hide Matching Documents

The documents where this entity occurs most often are shown below. Click on a document to open it.

Document Max. Freq Min. Freq
Cornelius Tacitus, The History (ed. Alfred John Church, William Jackson Brodribb) 4 0 Browse Search
View all matching documents...

Browsing named entities in Cornelius Tacitus, The History (ed. Alfred John Church, William Jackson Brodribb). You can also browse the collection for Vindonissa (Switzerland) or search for Vindonissa (Switzerland) in all documents.

Your search returned 2 results in 2 document sections:

Cornelius Tacitus, The History (ed. Alfred John Church, William Jackson Brodribb), BOOK IV, chapter 61 (search)
he relied on the resources of Germany, and felt that, should it be necessary to fight for empire with the Gauls, he should have on his side a great name and superior strength. Munius Lupercus, legate of one of the legions, was sent along with other gifts to Veleda, a maiden of the tribe of the Bructeri, who possessed extensive dominion; for by ancient usage the Germans attributed to many of their women prophetic powers and, as the superstition grew in strength, even actual divinity. The authority of Veleda was then at its height, because she had foretold the success of the Germans and the destruction of the legions. Lupercus, however, was murdered on the road. A few of the centurions and tribunes, who were REBELLION SPREADS natives of Gaul, were reserved as hostages for the maintenance of the alliance. The winter encampments of the auxiliary infantry and cavalry and of the legions, with the sole exception of those at Mogontiacum and Vindonissa, were pulled down and burnt.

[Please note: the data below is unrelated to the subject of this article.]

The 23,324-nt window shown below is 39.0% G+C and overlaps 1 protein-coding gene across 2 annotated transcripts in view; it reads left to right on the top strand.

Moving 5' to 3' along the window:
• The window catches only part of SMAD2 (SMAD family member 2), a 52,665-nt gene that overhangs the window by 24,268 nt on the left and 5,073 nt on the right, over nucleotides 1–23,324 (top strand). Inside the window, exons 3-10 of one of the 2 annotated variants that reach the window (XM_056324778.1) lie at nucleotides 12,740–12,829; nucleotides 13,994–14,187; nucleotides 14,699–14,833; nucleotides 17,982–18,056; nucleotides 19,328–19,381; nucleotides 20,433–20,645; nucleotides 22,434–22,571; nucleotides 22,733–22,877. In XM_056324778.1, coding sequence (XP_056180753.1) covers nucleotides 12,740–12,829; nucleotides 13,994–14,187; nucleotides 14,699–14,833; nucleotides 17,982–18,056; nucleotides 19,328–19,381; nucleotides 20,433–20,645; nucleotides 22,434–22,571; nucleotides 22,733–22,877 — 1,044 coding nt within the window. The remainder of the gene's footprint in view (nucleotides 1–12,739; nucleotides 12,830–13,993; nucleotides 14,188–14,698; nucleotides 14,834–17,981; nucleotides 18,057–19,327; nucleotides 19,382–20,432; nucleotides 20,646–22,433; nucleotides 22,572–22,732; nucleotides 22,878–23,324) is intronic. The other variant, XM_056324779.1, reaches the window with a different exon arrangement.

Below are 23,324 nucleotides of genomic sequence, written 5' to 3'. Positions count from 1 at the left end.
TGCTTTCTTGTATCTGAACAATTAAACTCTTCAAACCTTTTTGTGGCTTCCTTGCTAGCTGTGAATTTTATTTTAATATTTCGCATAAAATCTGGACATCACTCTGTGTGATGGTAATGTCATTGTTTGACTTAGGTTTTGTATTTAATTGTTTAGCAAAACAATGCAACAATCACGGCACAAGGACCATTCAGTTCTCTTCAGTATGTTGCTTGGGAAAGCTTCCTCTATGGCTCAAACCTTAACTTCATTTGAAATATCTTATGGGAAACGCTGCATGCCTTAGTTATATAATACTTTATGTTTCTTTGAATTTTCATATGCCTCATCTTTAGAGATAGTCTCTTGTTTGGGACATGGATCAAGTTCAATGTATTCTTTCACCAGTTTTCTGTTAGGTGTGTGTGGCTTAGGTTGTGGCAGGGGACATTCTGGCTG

Cornelius Tacitus, The History (ed. Alfred John Church, William Jackson Brodribb), BOOK IV, chapter 70 (search)
oportioned to the magnitude of the peril they had incurred. Even their generals did not act in concert. Civilis was traversing the pathless wilds of the Belgæ in attempting to capture Claudius Labeo, or to drive him out of the country. Classicus for the most part wasted his time in indolent repose, as if he had only to enjoy an empire already won. Even Tutor made no haste to occupy with troops the upper bank of the Rhine and the passes of the Alps. Meanwhile the 21st legion, by way of Vindonissa, and Sextilius Felix with the auxiliary infantry, by way of Rhætia, penetrated into the province. They were joined by the Singularian Horse, which had been raised some time before by Vitellius, and had afterwards gone over to the side of Vespasian. Their commanding officer was Julius Briganticus. He was sister's son to Civilis, and he was hated by his uncle and hated him in return with all the extreme bitterness of a family feud. Tutor, having augmented the army of the Treveri with